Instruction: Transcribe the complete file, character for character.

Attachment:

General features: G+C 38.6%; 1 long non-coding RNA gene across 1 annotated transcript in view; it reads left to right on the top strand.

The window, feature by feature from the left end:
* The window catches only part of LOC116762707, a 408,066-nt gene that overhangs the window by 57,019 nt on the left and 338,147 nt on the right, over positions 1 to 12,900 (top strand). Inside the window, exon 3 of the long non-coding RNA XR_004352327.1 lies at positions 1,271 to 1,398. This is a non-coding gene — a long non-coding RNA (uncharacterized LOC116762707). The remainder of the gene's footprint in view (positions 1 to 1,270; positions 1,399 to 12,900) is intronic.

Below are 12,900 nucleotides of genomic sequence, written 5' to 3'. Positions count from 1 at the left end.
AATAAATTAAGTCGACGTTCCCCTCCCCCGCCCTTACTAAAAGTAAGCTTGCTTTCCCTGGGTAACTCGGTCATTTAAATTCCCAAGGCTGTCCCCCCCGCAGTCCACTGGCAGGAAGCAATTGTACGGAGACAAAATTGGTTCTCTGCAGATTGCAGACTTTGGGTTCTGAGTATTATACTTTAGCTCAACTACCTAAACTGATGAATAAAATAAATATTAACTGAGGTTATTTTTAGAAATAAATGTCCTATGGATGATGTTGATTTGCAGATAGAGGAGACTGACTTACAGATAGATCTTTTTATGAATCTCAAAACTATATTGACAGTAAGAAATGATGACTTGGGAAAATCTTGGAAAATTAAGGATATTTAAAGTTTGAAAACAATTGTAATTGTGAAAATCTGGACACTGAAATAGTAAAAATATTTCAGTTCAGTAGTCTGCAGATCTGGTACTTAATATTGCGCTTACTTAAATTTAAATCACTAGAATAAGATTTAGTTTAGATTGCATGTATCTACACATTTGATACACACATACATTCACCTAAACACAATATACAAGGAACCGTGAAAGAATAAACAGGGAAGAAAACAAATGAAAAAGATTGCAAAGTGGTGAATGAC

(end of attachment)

General features: G+C 38.6%; 1 long non-coding RNA gene across 1 annotated transcript in view; it reads left to right on the top strand.

The window, feature by feature from the left end:
* The window catches only part of LOC116762707, a 408,066-nt gene that overhangs the window by 57,019 nt on the left and 338,147 nt on the right, over positions 1 to 12,900 (top strand). Inside the window, exon 3 of the long non-coding RNA XR_004352327.1 lies at positions 1,271 to 1,398. This is a non-coding gene — a long non-coding RNA (uncharacterized LOC116762707). The remainder of the gene's footprint in view (positions 1 to 1,270; positions 1,399 to 12,900) is intronic.

Below are 12,900 nucleotides of genomic sequence, written 5' to 3'. Positions count from 1 at the left end.
AATAAATTAAGTCGACGTTCCCCTCCCCCGCCCTTACTAAAAGTAAGCTTGCTTTCCCTGGGTAACTCGGTCATTTAAATTCCCAAGGCTGTCCCCCCCGCAGTCCACTGGCAGGAAGCAATTGTACGGAGACAAAATTGGTTCTCTGCAGATTGCAGACTTTGGGTTCTGAGTATTATACTTTAGCTCAACTACCTAAACTGATGAATAAAATAAATATTAACTGAGGTTATTTTTAGAAATAAATGTCCTATGGATGATGTTGATTTGCAGATAGAGGAGACTGACTTACAGATAGATCTTTTTATGAATCTCAAAACTATATTGACAGTAAGAAATGATGACTTGGGAAAATCTTGGAAAATTAAGGATATTTAAAGTTTGAAAACAATTGTAATTGTGAAAATCTGGACACTGAAATAGTAAAAATATTTCAGTTCAGTAGTCTGCAGATCTGGTACTTAATATTGCGCTTACTTAAATTTAAATCACTAGAATAAGATTTAGTTTAGATTGCATGTATCTACACATTTGATACACACATACATTCACCTAAACACAATATACAAGGAACCGTGAAAGAATAAACAGGGAAGAAAACAAATGAAAAAGATTGCAAAGTGGTGAATGAC